“Every time I go to the memorial sites and see the skulls, I can’t help myself. Every time I look at them, I cry because I remember my daughter, who was killed during the genocide. So maybe her skull is somewhere, but I don’t know where.”
Thomas “Tom” Kamilindi’s voice is thick with emotion as he speaks of his older daughter, Igihozo. She was just 5 in the spring of 1994 when she left for a vacation with her grandparents. She never came back – one of the victims of the tribal genocide that swept Rwanda in 1994 claiming an estimated 800,000 to 1 million people.
Kamilindi is sharing his painful memories both as a survivor of the mass killings and as a grieving father. But a radio journalist by profession, Kamilindi has covered breaking news in this small Central African country since 1984. And as a member of Rwanda’s Tutsi minority, he became one of the hunted during the 100 days of continuous massacres.
“They wanted to kill me,” Kamilindi said, sitting in a Land Rover outside a makeshift tent that doubles as a courthouse. Kamilindi is in the neighborhood to report on the Gacaca; Rwanda has had to revert to its old community-based justice system to prosecute the 110,000 suspects accused of genocide. Each community has its own Gacaca in which local judges come to process the cases once a week.
“After 10 years at Radio Rwanda, I asked for permission to resign in March 1994 and put in my last day on April 6,” Kamilindi said. April 6 also marked the beginning of the genocide. The orchestrated slaughter of Rwanda’s minority tribe, the Tutsis, began after the plane carrying the country’s president was shot down. By July, as many as 800,000 Tutsis would be killed, most hacked to death with machetes and clubs.
“I went to hide in the Milles Collines with another 700 people,” Kamilindi said. The Belgian-owned luxury hotel became one of many places where terrified civilians sought refuge. Kamilindi, a Tutsi, stayed at the hotel for more than a month as the killing continued throughout the country. Together with his wife and younger daughter, he says, he stayed alive by drinking water from the hotel pool. “Leaving the hotel meant that you risked dying.”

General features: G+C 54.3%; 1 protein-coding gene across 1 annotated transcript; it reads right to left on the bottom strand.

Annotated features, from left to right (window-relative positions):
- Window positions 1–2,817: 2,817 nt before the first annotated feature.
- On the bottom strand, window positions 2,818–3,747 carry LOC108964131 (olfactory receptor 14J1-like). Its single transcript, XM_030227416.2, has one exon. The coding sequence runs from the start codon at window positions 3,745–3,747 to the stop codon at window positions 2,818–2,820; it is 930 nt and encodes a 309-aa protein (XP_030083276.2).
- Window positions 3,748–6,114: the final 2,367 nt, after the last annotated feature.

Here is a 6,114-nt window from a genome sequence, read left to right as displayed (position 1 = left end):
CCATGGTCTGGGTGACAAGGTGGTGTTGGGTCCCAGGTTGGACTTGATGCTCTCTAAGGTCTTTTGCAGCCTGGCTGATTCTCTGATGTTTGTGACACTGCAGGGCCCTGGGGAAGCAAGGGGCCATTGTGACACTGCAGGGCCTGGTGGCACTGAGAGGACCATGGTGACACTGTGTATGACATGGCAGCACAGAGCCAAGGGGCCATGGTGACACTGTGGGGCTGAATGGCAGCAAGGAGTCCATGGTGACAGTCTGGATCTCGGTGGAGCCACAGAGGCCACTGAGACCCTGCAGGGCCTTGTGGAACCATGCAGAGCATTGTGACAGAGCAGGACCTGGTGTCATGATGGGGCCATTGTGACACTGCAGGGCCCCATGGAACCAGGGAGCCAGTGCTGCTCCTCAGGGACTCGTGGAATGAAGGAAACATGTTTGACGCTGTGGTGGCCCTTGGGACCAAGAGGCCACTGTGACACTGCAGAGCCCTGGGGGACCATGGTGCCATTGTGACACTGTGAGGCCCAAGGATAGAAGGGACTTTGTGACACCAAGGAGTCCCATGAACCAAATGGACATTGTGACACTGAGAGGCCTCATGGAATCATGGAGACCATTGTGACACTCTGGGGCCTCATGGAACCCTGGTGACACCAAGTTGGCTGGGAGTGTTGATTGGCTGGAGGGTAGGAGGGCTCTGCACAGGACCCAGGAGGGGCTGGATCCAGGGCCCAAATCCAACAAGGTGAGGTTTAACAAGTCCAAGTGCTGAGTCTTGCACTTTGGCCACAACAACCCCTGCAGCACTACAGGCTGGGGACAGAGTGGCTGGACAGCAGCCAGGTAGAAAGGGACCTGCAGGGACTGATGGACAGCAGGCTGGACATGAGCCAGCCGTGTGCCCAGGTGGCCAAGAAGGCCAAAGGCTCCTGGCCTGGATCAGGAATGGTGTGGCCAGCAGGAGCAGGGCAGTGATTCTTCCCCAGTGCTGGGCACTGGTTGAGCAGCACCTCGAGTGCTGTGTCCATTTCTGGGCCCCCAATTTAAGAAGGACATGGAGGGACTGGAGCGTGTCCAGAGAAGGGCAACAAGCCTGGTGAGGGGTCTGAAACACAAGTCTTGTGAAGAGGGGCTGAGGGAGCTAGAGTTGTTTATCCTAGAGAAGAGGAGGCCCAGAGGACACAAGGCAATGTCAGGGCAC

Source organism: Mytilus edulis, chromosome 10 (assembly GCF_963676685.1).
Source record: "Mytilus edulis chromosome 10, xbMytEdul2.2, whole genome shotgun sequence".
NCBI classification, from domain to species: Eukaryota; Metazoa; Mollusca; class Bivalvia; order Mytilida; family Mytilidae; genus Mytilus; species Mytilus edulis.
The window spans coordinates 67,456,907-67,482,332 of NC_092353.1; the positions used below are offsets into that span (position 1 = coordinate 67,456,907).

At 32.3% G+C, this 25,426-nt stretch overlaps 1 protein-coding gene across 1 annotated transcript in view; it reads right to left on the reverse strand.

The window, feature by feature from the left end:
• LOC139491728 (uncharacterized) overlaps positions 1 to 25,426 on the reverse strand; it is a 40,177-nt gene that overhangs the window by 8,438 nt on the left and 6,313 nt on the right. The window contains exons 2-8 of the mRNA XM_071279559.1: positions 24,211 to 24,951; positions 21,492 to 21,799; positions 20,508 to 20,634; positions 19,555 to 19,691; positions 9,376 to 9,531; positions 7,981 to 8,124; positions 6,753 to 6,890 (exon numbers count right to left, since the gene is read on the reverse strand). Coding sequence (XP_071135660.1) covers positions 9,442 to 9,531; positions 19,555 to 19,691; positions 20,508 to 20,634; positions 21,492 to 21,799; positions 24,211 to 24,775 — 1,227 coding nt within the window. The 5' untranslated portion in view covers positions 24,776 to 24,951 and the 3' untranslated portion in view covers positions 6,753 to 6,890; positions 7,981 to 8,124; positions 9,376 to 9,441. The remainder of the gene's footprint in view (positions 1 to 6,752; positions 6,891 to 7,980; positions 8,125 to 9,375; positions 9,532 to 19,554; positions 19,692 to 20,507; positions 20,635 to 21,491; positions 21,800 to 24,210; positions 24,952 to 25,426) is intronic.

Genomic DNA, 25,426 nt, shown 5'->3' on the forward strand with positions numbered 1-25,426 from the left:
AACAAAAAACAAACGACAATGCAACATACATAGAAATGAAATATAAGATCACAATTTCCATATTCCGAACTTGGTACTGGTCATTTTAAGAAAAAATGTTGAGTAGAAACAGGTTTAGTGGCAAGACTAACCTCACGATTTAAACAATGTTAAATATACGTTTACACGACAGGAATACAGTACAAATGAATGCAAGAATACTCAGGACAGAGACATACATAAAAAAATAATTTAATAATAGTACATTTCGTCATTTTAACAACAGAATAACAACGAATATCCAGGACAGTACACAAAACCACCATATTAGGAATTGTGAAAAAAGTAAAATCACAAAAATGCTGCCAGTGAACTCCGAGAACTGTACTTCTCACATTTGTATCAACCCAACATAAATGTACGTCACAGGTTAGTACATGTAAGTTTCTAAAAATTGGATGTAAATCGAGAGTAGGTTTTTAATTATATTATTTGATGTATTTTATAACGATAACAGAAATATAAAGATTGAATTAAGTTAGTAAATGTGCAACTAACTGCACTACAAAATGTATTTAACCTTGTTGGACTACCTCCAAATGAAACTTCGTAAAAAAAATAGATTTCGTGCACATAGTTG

After being attacked once, Kamilindi said he still wanted the world to know about the atrocities taking place inside Rwanda. He admitted he might have signed his own death warrant by calling attention to the massacres ravaging his country in a phone interview with French radio in April 1994.
“After that, local radio started calling the Hotel Milles Collines a home for cockroaches,” Kamilindi said. A childhood friend was sent to the hotel to kill him, but that man chose to spare his life. U.N. peacekeepers finally managed to evacuate the building in late May.
“I cannot give up my career as a journalist because life has to go on. I have to keep living,” Kamilindi said. “After all, I survived.”
Kamilindi returned to full-time journalism in December 1994 once the phone lines in Rwanda started to work again and he could do free-lance work for foreign news outlets. Since then, he’s worked for Voice of America and the BCC.
“One reason why I have to continue my work as a journalist is so that I can contribute toward preventing genocide from ever happening again,” he said.